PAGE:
• Sensationalist and misleading marketing. “Get your green card in months!!” appearing on Facebook over and over is not the way to introduce a new product or service to people. Sure, it might work in the short term, but people don’t want to be interrupted by unwanted and aggressive marketing. Buying cell phone numbers and sending out spam text messages devalues the program, the company, and the entire industry. Is it any wonder why people who respond to adds like that say “Are you and this whole thing real?”.

  • Projects and Regional Centers are not taking time to patiently educate people. Quarterly and yearly sales goals mean that “closing the sale” is the only priority. The best projects build trust months or even years before they ask clients to buy anything.

  • False expertise. Ok – someone took the time to get a law degree, and maybe even has a little experience in immigration law. That does not make them an expert in EB-5. The complexities of both the immigration elements, and the financial elements require that experts have deep and long term experience specifically within those areas.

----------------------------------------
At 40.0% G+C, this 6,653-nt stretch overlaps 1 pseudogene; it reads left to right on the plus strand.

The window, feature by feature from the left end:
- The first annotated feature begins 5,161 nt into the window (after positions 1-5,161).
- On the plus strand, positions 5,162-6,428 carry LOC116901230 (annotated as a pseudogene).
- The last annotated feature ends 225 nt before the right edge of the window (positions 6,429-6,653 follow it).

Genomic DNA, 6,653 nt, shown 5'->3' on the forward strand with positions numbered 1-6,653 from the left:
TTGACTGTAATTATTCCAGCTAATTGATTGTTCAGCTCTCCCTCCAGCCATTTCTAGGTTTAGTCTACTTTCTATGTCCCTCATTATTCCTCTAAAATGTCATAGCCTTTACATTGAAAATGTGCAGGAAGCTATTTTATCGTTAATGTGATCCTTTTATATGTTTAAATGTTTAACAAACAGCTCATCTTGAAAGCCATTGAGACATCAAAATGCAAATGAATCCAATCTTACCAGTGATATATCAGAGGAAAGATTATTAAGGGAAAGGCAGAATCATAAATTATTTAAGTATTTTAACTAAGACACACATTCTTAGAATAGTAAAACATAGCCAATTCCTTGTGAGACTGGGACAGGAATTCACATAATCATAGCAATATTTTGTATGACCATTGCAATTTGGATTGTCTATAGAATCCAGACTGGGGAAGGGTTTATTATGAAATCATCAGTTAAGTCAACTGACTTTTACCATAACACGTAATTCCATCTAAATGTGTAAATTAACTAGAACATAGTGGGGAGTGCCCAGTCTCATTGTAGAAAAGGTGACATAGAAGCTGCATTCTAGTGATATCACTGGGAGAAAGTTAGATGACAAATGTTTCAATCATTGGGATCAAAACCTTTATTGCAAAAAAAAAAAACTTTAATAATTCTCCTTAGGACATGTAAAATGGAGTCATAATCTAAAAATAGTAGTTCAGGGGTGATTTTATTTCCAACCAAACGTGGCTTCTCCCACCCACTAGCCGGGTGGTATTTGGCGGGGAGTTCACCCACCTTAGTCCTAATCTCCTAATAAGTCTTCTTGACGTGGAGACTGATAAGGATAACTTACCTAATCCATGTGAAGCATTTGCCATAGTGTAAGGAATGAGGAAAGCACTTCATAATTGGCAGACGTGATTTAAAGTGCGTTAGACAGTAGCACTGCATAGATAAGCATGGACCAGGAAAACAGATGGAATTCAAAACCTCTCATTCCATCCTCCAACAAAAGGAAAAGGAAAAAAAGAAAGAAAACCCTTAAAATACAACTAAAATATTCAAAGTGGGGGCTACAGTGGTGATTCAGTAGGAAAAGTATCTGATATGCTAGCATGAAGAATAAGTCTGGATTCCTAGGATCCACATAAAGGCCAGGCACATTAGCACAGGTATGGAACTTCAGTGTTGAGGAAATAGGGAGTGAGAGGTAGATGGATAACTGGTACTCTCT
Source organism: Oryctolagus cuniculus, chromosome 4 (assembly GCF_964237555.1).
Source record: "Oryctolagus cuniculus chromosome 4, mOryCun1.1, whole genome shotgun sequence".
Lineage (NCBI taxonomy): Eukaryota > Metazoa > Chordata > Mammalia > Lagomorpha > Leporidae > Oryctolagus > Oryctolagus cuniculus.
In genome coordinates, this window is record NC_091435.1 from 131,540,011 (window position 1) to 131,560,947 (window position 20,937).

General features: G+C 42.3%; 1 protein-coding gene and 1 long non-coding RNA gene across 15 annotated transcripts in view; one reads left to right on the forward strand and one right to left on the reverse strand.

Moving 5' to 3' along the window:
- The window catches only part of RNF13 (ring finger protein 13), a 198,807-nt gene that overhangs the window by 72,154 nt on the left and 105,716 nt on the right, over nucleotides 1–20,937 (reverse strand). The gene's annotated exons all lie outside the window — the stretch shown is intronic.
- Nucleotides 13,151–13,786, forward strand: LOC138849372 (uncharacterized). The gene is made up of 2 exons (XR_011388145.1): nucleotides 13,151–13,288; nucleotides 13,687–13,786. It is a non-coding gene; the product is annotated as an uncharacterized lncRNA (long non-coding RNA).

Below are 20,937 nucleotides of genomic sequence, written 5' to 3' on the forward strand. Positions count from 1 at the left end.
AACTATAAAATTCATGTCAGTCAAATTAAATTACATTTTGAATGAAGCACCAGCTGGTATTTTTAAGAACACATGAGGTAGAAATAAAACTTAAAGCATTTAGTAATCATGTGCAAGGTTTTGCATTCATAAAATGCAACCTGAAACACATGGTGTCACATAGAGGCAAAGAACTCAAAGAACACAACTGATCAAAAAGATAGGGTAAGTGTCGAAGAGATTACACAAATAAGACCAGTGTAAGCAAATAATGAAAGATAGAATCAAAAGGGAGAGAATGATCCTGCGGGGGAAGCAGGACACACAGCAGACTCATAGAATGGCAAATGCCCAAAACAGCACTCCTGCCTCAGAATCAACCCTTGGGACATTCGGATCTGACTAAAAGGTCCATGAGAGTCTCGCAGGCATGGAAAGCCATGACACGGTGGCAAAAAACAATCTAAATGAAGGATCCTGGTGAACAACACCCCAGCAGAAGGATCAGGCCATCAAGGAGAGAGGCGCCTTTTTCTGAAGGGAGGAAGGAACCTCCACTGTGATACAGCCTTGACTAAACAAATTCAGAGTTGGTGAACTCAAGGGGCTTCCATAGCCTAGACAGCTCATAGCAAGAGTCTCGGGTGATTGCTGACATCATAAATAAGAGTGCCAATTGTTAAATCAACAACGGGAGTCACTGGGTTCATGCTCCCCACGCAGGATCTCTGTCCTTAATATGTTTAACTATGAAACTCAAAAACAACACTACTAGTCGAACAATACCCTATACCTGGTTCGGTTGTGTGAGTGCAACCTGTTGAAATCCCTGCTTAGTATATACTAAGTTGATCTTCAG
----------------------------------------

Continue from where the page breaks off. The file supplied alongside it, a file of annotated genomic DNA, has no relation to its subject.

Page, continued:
• Undisclosed conflicts of interest. There is a lot of money to be made within EB-5. Many different people see big dollar signs when they hear about the program, and this can cause a range of issues and conflicts. For example, almost all investors don’t realize that the lawyer they are working with, gets different fees based on which project he sends them to. If a lawyer is going to get 200% more money from one project than another – how confident can people be that he/she will give proper guidance?

  • Short Term Marketing Blitzes. Making the decision to pursue the American Investment Immigration program is not one to be taken lightly or quickly. When US-based projects are only in town for a few days, it is symbolic of their lack of commitment to being responsive to client needs. Potential investors see this, and are justifiably put off. 

  • Lack of Specialization. There are a few, large, well-known “visa buffet” companies. St. Kitts, Malta, U.K., US, etc. If someone is interested in immigrating, they likely have a country that will meet the need. However, given the complexity, difficulty, and overall challenges of the EB-5 world, the Middle East requires a much more focused approach. Additionally, holding up the U.S. program next to say, the Cyprus program, massively devalues the American program. The American program is unique in almost every way – it’s size, the benefits, the timeline, and the desirability of living in America. People educating the market need to behave like it.